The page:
They have designed four scenarios to capture a possible future of global aviation to 2050:

Scenario 1: No pandemic – Assumes there had been no Covid-19 pandemic and a continuous growth in air traffic CO2 emissions of about 3% per year.
Scenario 2: Back to normal – Assumes a post-Covid recovery for 2021-2024 at 16% annual growth and 3% thereafter, so the pre-Covid level is reached in 2024.
Scenario 3: Zero long-term growth – Assumes a 13% annual growth for the 2021-2024 recovery period, zero growth thereafter and about 90% of the pre-Covid level is reached in 2024.
Scenario 4: Long-term decline – Assumes a 10% annual growth for the recovery period but a 2.5% decline thereafter, with air traffic levels about 50% lower in 2050 compared with 2019, similar to the pandemic year 2020.

The second scenario, ‘back to normal’, leads to the 6% to 17% aviation share of the remaining budget to stay within the 1.5-2°C limit. Without policy intervention, this contribution will continue to increase beyond 2050, say the authors. The recovery period will delay aviation-induced warming, reducing it by about 10% in 2050, but future annual growth will have a much greater impact than Covid, which is projected to only delay the warming contribution of aviation by about five years should the pre-Covid growth resume.

In the third ‘zero long-term growth’ scenario, aviation-induced warming will keep rising over the next decades, as the CO2 emissions continue to accumulate and start to dominate over the non-CO2 effects. Interestingly, points out the paper, if global aviation were to decline by about 2.5% a year (scenario 4), even with no change in the current fuel mix or flight practices, the impacts of the continued rise in accumulated CO2 emissions and the fall of non-CO2 climate forces would balance each other, leading to no further increase in aviation-induced warming with immediate effect.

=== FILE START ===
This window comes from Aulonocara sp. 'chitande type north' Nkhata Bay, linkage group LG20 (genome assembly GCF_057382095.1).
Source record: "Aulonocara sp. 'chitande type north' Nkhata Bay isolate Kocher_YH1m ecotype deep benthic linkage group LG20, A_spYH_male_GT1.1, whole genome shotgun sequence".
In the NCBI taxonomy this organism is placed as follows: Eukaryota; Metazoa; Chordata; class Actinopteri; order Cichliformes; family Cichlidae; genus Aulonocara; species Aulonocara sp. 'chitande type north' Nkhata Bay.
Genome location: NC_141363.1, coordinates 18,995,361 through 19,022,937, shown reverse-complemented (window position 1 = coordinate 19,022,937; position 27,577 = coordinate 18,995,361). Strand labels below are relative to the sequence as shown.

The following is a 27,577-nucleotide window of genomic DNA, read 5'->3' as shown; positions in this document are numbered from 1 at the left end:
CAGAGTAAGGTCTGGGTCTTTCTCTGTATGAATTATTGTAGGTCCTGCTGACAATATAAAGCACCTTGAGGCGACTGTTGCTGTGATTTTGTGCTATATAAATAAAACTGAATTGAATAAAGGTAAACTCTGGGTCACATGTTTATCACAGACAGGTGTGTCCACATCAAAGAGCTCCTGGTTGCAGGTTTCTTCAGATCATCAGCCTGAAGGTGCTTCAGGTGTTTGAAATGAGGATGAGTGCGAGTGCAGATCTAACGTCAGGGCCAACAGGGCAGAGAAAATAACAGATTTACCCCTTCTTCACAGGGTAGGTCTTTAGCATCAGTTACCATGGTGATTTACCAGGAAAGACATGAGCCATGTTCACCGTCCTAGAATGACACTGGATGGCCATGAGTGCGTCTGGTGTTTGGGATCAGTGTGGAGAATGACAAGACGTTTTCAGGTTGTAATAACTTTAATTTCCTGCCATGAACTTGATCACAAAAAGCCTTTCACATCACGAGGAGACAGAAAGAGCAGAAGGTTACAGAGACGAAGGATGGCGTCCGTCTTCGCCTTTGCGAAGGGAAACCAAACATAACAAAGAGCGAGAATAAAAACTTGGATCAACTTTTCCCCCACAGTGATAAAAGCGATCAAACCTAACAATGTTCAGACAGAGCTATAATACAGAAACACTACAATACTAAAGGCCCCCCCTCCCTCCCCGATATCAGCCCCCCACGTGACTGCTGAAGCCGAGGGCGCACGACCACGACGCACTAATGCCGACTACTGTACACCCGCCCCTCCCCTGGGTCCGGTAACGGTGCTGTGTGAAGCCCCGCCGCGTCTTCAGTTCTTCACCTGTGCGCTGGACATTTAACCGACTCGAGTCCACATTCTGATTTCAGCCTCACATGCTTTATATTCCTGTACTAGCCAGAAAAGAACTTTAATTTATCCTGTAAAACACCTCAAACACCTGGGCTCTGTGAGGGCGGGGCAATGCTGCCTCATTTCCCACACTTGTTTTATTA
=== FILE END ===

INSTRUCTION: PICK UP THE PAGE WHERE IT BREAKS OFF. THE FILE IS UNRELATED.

Said co-author Professor David Lee of Manchester Metropolitan University: “One of the important nuances is that the non-CO2 impacts, like the formation of contrails and cloudiness, have been thought to dominate the total impact: this is true at present, but it’s not widely understood in the stakeholder community that if you take care of CO2, the non-CO2 fraction actually decreases in importance, even more so with sustainable aviation fuels that generate fewer contrails. This emphasises the importance of tackling aviation’s CO2 emissions.”

The study designed two additional scenarios to look at the potential impact on aviation-induced warming of the introduction of low/zero-carbon fuels (bio or synthetic):

Scenario 5: 55% zero-carbon fuels by 2050 – Assumes an air traffic growth following the ‘back to normal’ scenario but with a 3% increase of zero-carbon fuels per year from 2024.
Scenario 6: 90% zero-carbon fuels by 2050 – Makes a similar assumption to scenario 5 but with an annual 5.8% increase in zero-carbon fuels. The increased CO2 emissions from increased air traffic are therefore overcompensated, lowering annual CO2 emissions over time.